Film Reviews | May 13, 2006 | Comments ()
It’s damn near impossible to grasp the humor-repellant acting appeal of Big Momma’s Martin Lawrence; here, after all, is an actor whose career has yielded exactly one motion picture that was worth more than the contents of a day-old Nicole Ritchie barf bag, 1995’s Bad Boys, a movie that actually owed most of its infection charm to the charismatic Will Smith. And yet, like an annual bowel movement, the “elitist” powers-that-be in Hollywood deem it necessary to shit another Martin Lawrence offering onto 3,000 screens, leaving it to stink up suburban multiplexes for a week or two before the movie-going public lights a match up in the mother fucker and flushes it down the box office charts, promising themselves not to be snookered into yet another black-man-out-of-water premise.
I’ll confess to being a minor fan of Lawrence’s stand-up films, You So Crazy and, more recently, 2002’s Runteldat. While (early) Eddie Murphy inherited Richard Pryor’s raw, hedonistic comedic talents and Chris Rock became heir to his acerbic, political humor, it was Martin Lawrence who seems to have mastered Pryor’s confessional abilities, exploiting all the comedy inherent in his chaotic and self-destructive life. Compare, for instance, Pryor’s freebasing downward spiral in 1982’s Sunset Strip, which climaxed with him setting himself on fire, to Lawrence’s account of his own problems with cocaine, an experience that ultimately led to his arrest for gun possession and his hospitalization for “exhaustion,” a euphemism, he explains, for “I was high as a mother fucker.”
I suppose that, given Pryor’s own lack of success in Hollywood (Superman III, anyone?), it’s not all that surprising that the three funniest stand-up comedians of the last 20 years would also be responsible for some of the worst films to come out of the same time span (Pootie Tang, Head of State, The Adventures of Pluto Nash, Holy Man, Vampire in Brooklyn, Blue Streak, and the double-whammy, Life). Somehow, though, we can collectively forgive Rock - because he tends to be the only funny thing in otherwise terrible films - and Murphy, because for every Dr. Dolittle sequel he inflicts upon us, we can still fondly reflect upon 48 Hours and Beverly Hills Cop. But, c’mon: Martin Lawrence wasn’t that funny to begin with. Excusing a decade-long string of flops (Black Knight(!)) because Runteldat was kinda funny is a bit like forgiving your wife for fucking your brother because she put out on your wedding night. There is a certain pain threshold we simply can’t be expected to withstand, and both the original Big Momma’s House and its sequel exist way beyond that realm.
And believe you me, I tried to get out of attending Big Momma’s House II, going so far as attempting to inflict it upon The TV Whore, whose memories of the original still scar him today. If I hadn’t already written an abstinence review for Rebound, I’d probably use that get-out-of-jail-free card for Big Momma’s House II, like a colleague over at Slant Magazine so obviously seemed to do. But, the allure of Martin Lawrence in a fat suit running down a beach, ala Bo Derek in 10, beckoned to me like the voice of Himeropa, calling me to my inevitable fate.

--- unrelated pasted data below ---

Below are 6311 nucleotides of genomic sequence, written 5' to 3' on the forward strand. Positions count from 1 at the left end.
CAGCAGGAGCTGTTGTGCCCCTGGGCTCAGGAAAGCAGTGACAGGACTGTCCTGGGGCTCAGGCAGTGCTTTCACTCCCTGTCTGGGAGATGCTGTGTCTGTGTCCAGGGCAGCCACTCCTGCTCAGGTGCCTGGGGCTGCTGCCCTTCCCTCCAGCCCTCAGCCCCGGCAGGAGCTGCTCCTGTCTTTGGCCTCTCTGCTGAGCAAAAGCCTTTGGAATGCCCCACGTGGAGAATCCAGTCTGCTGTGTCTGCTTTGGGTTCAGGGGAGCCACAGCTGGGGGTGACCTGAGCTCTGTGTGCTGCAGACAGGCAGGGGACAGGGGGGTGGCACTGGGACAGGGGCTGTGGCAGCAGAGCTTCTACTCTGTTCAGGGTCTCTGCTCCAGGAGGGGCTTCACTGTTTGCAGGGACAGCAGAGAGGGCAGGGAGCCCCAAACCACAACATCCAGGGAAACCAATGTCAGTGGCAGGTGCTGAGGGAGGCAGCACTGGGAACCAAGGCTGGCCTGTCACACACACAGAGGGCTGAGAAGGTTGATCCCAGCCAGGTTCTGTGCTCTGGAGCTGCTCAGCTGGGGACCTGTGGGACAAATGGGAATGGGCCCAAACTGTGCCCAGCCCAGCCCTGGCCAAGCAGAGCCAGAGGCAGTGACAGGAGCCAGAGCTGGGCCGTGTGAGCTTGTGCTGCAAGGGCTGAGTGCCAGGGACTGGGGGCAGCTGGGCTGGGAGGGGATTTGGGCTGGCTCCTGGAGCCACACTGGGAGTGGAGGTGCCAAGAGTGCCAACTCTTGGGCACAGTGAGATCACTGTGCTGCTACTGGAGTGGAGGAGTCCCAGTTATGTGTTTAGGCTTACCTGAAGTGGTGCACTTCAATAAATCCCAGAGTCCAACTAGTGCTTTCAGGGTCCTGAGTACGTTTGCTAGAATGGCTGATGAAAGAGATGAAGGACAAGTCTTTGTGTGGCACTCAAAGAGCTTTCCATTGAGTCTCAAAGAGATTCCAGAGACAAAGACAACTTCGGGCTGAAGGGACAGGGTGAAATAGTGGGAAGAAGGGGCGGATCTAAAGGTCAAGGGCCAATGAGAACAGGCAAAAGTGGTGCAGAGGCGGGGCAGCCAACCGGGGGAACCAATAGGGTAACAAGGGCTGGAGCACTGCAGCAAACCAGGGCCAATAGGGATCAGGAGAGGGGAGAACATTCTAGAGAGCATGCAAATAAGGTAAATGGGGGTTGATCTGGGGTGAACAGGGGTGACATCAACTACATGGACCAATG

And so it goes: Big Momma (Martin Lawrence), aka FBI Agent Malcolm Turner, is once again called upon to go undercover as the African-American Mrs. Doubtfire to put the beat down on a suspicious computer-worm creator (“Desperate Housewives,” Mark Moses), his neurotic wife (Emily Proctor), and their uncared for children. Only this time, Turner/Momma is married to Nia Long’s character from the first film, and she’s expecting a Little Momma any day now. You see: A premise rife with lame comedic possibilities, all of which Big Momma mines more diligently than a four-year-old rooting for an undiscovered nose goblin; and like that toddler, Lawrence has no qualms with giving it a good stare down before popping the snot-flavored giblets of comedy into his mouth and swallowing it to the immense displeasure of his audience. Lookit: There is Big Momma running on the beach; Big Momma at the sauna; Big Momma doing the “Milkshake”; And even, Big Momma doing gymnastics. The only thing missing, of course, is Big Momma in a nasty sex-scene with Big Poppa!
Under the helm of the John Whitesell, who knows a little something about tired septuagenarian comedy from his work on Calendar Girls, Big Momma’s House II unwinds itself lethargically, meandering its way toward an unenthusiastic family-film feel-good vibe that has all the indolent energy of a Nick Lachey melody. And, once again, Lawrence sells out his own manic, chaotic brand of humor for restrained, family-friendly mushiness. I suppose, for those of you who like to see talent go to waste, at least Big Momma’s House II features the lovely Nia Long in yet another thankless role; for God’s sake, someone needs to give Renee Zellwegger and Nicole Kidman a rest, and find Ms. Long and Regina King a decent movie to do together.
Until then, however, let’s just hope that Martin Lawrence starts chasing the dragon again, so at least Big Momma’s House III will provide us with something resembling humor.
Dustin Rowles is the publisher of Pajiba and managing partner of its parent company, which prefers to remain anonymous for reasons pertaining to public relations. He lives in Ithaca, New York.